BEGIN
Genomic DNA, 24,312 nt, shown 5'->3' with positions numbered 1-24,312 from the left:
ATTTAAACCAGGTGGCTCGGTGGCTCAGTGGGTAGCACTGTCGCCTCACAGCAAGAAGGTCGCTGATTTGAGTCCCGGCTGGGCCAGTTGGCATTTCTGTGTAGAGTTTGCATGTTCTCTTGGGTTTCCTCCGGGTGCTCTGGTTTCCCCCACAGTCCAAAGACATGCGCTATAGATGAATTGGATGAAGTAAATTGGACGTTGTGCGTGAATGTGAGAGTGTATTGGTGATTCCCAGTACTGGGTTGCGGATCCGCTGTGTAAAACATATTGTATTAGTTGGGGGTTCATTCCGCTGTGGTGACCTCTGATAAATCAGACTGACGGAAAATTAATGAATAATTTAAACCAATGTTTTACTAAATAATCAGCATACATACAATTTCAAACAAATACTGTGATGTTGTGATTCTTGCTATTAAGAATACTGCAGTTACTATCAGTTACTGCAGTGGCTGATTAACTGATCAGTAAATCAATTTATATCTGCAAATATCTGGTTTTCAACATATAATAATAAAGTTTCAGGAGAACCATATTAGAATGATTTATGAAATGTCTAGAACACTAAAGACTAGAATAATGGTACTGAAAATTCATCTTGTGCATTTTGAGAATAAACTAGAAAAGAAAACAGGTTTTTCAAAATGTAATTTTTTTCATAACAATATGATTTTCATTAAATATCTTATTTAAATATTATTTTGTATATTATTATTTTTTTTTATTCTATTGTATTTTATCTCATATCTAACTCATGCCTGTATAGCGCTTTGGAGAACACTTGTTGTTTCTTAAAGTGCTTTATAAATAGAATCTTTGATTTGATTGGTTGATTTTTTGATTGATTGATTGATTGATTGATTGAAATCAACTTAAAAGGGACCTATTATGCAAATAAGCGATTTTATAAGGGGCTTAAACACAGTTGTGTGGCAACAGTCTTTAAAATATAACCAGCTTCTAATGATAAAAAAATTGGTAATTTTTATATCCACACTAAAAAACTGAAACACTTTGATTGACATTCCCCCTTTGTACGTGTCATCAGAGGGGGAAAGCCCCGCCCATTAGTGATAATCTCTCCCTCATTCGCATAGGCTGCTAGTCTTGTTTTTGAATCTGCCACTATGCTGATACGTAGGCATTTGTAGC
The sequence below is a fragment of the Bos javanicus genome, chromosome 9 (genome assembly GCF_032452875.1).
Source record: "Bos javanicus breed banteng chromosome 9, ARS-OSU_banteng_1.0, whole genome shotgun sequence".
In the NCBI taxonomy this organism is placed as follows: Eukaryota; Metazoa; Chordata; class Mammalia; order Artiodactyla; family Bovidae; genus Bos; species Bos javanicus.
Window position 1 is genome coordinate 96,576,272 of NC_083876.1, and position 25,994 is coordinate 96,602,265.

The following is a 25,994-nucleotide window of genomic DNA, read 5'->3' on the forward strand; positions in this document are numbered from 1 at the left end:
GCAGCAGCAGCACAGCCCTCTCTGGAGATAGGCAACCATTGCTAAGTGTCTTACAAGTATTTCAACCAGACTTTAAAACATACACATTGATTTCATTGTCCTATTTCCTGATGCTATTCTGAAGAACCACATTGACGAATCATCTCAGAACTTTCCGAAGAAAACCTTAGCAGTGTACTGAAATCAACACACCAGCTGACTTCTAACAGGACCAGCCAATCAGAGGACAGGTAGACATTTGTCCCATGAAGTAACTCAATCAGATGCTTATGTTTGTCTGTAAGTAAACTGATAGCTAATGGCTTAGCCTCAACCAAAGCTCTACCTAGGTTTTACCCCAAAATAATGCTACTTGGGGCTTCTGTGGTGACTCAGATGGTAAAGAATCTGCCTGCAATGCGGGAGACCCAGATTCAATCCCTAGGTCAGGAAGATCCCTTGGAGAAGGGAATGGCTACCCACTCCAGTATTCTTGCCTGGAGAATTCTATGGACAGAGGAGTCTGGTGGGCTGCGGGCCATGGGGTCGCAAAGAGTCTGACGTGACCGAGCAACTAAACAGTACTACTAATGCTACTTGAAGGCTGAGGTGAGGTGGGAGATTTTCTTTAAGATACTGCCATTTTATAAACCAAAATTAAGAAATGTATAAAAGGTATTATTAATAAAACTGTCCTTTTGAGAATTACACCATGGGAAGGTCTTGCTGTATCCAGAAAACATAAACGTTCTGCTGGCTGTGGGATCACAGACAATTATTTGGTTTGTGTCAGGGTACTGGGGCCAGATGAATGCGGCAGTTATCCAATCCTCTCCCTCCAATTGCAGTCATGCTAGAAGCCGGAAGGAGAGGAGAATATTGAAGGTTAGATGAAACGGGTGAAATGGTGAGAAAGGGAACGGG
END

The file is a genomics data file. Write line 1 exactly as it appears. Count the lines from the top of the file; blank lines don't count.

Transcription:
Genomic DNA, 24,312 nt, shown 5'->3' with positions numbered 1-24,312 from the left: